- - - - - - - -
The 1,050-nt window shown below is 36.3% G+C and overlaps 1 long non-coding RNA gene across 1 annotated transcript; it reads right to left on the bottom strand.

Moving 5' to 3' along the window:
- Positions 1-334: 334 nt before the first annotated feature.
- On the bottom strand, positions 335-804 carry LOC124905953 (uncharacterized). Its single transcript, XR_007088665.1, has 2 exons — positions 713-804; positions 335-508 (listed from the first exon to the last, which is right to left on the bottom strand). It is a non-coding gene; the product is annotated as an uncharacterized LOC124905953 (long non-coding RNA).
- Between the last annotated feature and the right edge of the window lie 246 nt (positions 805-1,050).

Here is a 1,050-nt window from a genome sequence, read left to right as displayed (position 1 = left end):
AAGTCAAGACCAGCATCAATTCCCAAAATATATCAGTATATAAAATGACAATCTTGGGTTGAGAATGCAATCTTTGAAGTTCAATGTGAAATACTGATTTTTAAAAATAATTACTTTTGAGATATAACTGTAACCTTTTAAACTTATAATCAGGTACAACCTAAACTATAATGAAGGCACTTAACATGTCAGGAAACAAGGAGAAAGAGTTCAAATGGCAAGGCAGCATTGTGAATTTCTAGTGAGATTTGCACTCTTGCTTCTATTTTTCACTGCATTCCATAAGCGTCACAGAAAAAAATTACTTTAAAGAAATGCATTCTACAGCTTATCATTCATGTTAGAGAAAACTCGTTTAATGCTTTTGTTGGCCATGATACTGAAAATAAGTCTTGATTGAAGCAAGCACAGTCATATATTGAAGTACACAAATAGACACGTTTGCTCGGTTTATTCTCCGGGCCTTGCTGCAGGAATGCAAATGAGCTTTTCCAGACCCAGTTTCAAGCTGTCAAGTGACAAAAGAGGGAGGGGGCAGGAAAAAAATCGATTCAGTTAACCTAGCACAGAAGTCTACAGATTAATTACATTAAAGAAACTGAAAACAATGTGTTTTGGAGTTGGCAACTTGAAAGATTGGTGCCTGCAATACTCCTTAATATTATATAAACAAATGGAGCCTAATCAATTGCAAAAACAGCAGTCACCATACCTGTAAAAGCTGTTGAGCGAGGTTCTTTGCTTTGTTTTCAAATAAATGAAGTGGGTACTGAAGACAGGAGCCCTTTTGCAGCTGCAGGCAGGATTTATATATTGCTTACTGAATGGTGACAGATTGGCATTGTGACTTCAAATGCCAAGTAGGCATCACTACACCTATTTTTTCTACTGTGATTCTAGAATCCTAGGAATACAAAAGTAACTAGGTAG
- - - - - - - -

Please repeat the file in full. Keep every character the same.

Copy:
The 1,050-nt window shown below is 36.3% G+C and overlaps 1 long non-coding RNA gene across 1 annotated transcript; it reads right to left on the bottom strand.

Moving 5' to 3' along the window:
- Positions 1-334: 334 nt before the first annotated feature.
- On the bottom strand, positions 335-804 carry LOC124905953 (uncharacterized). Its single transcript, XR_007088665.1, has 2 exons — positions 713-804; positions 335-508 (listed from the first exon to the last, which is right to left on the bottom strand). It is a non-coding gene; the product is annotated as an uncharacterized LOC124905953 (long non-coding RNA).
- Between the last annotated feature and the right edge of the window lie 246 nt (positions 805-1,050).

Here is a 1,050-nt window from a genome sequence, read left to right as displayed (position 1 = left end):
AAGTCAAGACCAGCATCAATTCCCAAAATATATCAGTATATAAAATGACAATCTTGGGTTGAGAATGCAATCTTTGAAGTTCAATGTGAAATACTGATTTTTAAAAATAATTACTTTTGAGATATAACTGTAACCTTTTAAACTTATAATCAGGTACAACCTAAACTATAATGAAGGCACTTAACATGTCAGGAAACAAGGAGAAAGAGTTCAAATGGCAAGGCAGCATTGTGAATTTCTAGTGAGATTTGCACTCTTGCTTCTATTTTTCACTGCATTCCATAAGCGTCACAGAAAAAAATTACTTTAAAGAAATGCATTCTACAGCTTATCATTCATGTTAGAGAAAACTCGTTTAATGCTTTTGTTGGCCATGATACTGAAAATAAGTCTTGATTGAAGCAAGCACAGTCATATATTGAAGTACACAAATAGACACGTTTGCTCGGTTTATTCTCCGGGCCTTGCTGCAGGAATGCAAATGAGCTTTTCCAGACCCAGTTTCAAGCTGTCAAGTGACAAAAGAGGGAGGGGGCAGGAAAAAAATCGATTCAGTTAACCTAGCACAGAAGTCTACAGATTAATTACATTAAAGAAACTGAAAACAATGTGTTTTGGAGTTGGCAACTTGAAAGATTGGTGCCTGCAATACTCCTTAATATTATATAAACAAATGGAGCCTAATCAATTGCAAAAACAGCAGTCACCATACCTGTAAAAGCTGTTGAGCGAGGTTCTTTGCTTTGTTTTCAAATAAATGAAGTGGGTACTGAAGACAGGAGCCCTTTTGCAGCTGCAGGCAGGATTTATATATTGCTTACTGAATGGTGACAGATTGGCATTGTGACTTCAAATGCCAAGTAGGCATCACTACACCTATTTTTTCTACTGTGATTCTAGAATCCTAGGAATACAAAAGTAACTAGGTAG